Free «Problems with Overcrowded Prisons» Essay

Problems with Overcrowded Prisons

There are several challenges currently facing criminal justice and corrections system. However, none of them is as pressing as overcrowding in prisons. In many states of the United States of America, overcrowding in prisons have increased to high levels and is becoming a major contributing factor to crime both within and outside prisons. The crowded conditions in the prisons have also led to neglect of prisoners, their mental as well as physical health needs. Over the years several attempts to alleviate this problem have failed due to poor policies in place. This paper looks into the problems of overcrowding in prisons and possible solutions to the same. 

Prisons are meant to be institutions of corrections for criminal offenders; however, prisoners are supposed to be confined in a psychologically healthy environment as well as treated in a humane way. Unfortunately, most prisons across the globe, including the ones in America, do not provide friendly environment to effect this correction. Prison overcrowding is a state that results when the number of prisoners in a particular prison raises above the number the facility was meant to accommodate. In this case, the inmates find themselves in situations that hinder their mental and psychological improvement. In the United States overcrowding has been a major challenge for decades. This write-up explores vast challenges that are a result of overcrowding in prisons and proceeds to outline policies that should be put in place in order to solve the problem of overcrowding in prisons.

Building of prisons usually takes long and is equally expensive; this results into overcrowding as prisons have to accommodate more inmates than their facilities are designed for. It is possible to measure crowding in prisons by determining available floor space per individual prisoner, or the number of prisoners per living unit, as well as the population of an individual institution relative to its size. Overcrowding in prisons may be caused by a number of factors, such as insufficient funding for building of new structures in prisons, failure to craft effective modes of punishment alternative to prisons, wearing out of the existing infrastructure (Hough, Allen & Solomon 2008).

Problems Associated with Overcrowding in Prisons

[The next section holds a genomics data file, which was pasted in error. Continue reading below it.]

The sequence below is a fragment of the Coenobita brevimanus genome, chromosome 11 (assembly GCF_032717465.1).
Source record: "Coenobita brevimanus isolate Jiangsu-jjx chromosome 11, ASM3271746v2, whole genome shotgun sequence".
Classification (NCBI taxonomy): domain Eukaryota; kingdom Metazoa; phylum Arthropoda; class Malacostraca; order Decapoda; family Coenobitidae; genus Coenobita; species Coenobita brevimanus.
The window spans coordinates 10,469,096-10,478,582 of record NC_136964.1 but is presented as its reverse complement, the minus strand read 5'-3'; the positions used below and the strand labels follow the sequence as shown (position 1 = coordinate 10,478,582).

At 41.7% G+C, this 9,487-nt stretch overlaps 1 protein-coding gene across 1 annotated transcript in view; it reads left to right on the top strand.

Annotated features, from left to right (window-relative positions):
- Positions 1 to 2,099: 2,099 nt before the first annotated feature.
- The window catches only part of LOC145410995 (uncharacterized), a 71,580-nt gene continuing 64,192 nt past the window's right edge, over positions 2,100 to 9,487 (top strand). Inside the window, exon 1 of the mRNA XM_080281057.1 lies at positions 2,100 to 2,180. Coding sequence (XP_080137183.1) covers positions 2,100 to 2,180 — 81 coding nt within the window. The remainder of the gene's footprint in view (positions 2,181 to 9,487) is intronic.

Prisoners in overcrowded prisons live in degrading and inhuman conditions; they are forced to share such facilities as toilets, while also having no equipments such as a chair to sit on when taking their meals. These poor conditions have several negative impacts on both inmates and the entire prisons staff fraternity. The degraded conditions often contribute to consistent health problems which are a major challenge facing inmates and staff in overcrowded prisons. The prisoners confined in open bay dormitories are usually prone to communicable diseases and even develop other health complications, such as high blood pressure than those in single or double bunked cells (Parks, 2012).

Due to overcrowding, prisons’ facilities are usually strained. This means that they may not be able to offer considerable attention to each prisoner. Facilities meant to deliver services, such as training, education, as well as other positive activities may be insufficient due to the inflated number of inmates. On the other hand, as the staff tries to obtain and maintain prisons which are safe and positive, such prisons are usually overstretched due to the large number they have to accommodate. This culminates in reduced staff morale. Ultimately, these challenges usually result into collapse of the intended rehabilitatin program which increases chances of re-offending (Criminal Law and Justice Weekly 2010). 

Conflicts and violence is another problem associated with overcrowding in prisons. Security is a real concern and more challenging to manage in the overcrowded prisons, as such prisons experience conflicts and violence more often. In an attempt to control this, the movement of prisoners is usually restricted. On the contrary, this only adds to the problem as inmates grow more hostile due to accelerated stressful situations. In addition, overcrowding in prisons provides fewer opportunities for inmates to go through rehabilitation, as inmates are confined within cells for unnecessarily long time with minimal supervision, resulting in tension between prison staff and inmates. The staff usually have to spend limited time with individual inmates, thus the inmates do not complete their programs on rehabilitation. Consequently, the staff becomes the target of the angry prisoners (Parks, 2012).

The Criminal Law and Justice Weekly (2010) reports that it is a result of overcrowding that the prison systems are sometimes forced to move prisoners in remand around the prison estate in order to secure more space for them close to the appropriate courts. However, this movement usually impacts negatively on most prisoners. For instance, moving vulnerable prisoners from where they are known without proper knowledge to a prison where they are not known may make them feel insecure. Such movements have led to the increase of cases of self-inflicted deaths and harm for those in custody. This movement also damages family relationships as the prisoners may be very far from their homes. The long distance may disrupt visits from family members and ultimately affect resettlement work, as well as reduce chances of the prisoners to secure jobs and houses after release. Additionally, movement of prisoners due to overcrowding  has been largely blamed for disrupting training, education, programs on modest behavior as well as drug and alcohol treatment. The overall consequence is recurrent offenders.